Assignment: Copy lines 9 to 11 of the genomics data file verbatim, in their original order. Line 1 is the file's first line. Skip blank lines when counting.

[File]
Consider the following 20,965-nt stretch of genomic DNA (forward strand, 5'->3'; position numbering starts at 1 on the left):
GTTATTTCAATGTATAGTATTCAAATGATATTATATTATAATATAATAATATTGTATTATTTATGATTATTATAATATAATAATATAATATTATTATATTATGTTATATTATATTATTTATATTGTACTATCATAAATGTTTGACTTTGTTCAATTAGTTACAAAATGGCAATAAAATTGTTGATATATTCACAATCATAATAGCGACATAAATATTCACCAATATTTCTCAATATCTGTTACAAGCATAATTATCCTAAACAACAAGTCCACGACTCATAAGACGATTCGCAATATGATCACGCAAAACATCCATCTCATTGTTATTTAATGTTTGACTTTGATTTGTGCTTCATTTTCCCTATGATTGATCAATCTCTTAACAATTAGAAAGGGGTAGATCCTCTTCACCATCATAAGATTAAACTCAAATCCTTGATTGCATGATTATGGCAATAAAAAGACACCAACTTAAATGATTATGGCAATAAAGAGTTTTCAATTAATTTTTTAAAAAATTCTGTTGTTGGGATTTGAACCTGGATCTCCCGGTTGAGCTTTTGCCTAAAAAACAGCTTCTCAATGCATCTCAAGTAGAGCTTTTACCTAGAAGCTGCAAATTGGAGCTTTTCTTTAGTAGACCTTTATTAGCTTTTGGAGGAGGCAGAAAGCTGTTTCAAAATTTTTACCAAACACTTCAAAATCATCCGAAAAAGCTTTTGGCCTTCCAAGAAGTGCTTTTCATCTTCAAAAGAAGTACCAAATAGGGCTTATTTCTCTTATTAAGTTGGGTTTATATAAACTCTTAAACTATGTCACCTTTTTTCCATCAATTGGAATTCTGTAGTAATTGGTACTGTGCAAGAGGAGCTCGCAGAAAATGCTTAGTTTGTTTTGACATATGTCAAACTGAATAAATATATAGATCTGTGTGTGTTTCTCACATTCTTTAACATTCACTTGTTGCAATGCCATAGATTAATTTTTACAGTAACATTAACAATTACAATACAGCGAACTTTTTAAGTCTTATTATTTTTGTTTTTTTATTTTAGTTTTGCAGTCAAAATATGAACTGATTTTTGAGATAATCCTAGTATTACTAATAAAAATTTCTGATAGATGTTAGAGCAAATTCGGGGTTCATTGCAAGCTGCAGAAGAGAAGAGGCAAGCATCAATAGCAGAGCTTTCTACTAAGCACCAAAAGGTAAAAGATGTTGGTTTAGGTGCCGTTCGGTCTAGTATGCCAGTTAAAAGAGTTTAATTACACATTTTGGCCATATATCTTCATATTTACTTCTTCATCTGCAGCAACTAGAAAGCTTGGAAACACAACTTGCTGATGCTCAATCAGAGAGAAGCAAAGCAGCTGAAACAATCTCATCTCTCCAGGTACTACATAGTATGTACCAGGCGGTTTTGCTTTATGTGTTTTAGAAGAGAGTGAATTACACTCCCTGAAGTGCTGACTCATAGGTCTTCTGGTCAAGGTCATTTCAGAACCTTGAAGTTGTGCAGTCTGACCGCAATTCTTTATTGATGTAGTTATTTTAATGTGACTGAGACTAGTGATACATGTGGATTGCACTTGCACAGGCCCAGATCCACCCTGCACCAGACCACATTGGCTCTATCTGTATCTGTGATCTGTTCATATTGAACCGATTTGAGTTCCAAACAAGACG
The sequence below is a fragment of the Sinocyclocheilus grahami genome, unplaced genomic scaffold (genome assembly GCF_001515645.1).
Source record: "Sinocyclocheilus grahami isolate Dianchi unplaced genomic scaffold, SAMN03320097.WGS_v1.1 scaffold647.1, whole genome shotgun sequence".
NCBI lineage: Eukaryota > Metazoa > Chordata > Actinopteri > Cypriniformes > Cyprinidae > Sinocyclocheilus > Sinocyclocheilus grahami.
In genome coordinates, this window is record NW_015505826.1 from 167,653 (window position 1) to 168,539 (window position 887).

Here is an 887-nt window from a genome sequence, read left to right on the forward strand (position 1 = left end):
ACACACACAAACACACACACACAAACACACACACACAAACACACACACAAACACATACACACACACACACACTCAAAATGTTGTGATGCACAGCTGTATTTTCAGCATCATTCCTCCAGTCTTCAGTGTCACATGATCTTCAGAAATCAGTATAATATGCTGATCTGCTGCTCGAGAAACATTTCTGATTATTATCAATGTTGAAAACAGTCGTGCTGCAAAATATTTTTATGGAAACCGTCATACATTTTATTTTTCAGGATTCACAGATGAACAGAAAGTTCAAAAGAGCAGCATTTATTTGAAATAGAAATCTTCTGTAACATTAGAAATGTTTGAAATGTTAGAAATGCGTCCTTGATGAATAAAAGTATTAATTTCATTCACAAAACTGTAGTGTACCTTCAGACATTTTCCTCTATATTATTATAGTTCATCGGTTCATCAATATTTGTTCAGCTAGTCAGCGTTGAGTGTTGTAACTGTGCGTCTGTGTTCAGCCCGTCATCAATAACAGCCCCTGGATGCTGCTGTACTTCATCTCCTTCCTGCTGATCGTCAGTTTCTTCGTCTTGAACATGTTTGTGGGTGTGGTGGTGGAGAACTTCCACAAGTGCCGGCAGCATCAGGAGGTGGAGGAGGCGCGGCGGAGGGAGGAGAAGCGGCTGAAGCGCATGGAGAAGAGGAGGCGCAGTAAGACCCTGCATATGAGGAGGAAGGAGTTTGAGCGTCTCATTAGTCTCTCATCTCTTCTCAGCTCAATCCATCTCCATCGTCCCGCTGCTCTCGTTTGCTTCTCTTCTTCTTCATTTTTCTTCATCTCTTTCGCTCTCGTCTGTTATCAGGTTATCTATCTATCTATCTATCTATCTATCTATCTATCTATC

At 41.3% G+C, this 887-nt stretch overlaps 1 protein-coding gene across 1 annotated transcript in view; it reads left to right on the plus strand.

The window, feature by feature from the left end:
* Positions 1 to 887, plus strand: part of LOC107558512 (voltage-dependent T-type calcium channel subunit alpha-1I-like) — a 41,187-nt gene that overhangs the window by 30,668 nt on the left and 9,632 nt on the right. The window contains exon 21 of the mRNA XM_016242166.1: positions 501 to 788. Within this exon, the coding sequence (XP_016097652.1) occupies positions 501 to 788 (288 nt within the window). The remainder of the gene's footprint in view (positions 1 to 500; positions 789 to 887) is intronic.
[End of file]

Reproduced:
At 41.3% G+C, this 887-nt stretch overlaps 1 protein-coding gene across 1 annotated transcript in view; it reads left to right on the plus strand.

The window, feature by feature from the left end:
* Positions 1 to 887, plus strand: part of LOC107558512 (voltage-dependent T-type calcium channel subunit alpha-1I-like) — a 41,187-nt gene that overhangs the window by 30,668 nt on the left and 9,632 nt on the right. The window contains exon 21 of the mRNA XM_016242166.1: positions 501 to 788. Within this exon, the coding sequence (XP_016097652.1) occupies positions 501 to 788 (288 nt within the window). The remainder of the gene's footprint in view (positions 1 to 500; positions 789 to 887) is intronic.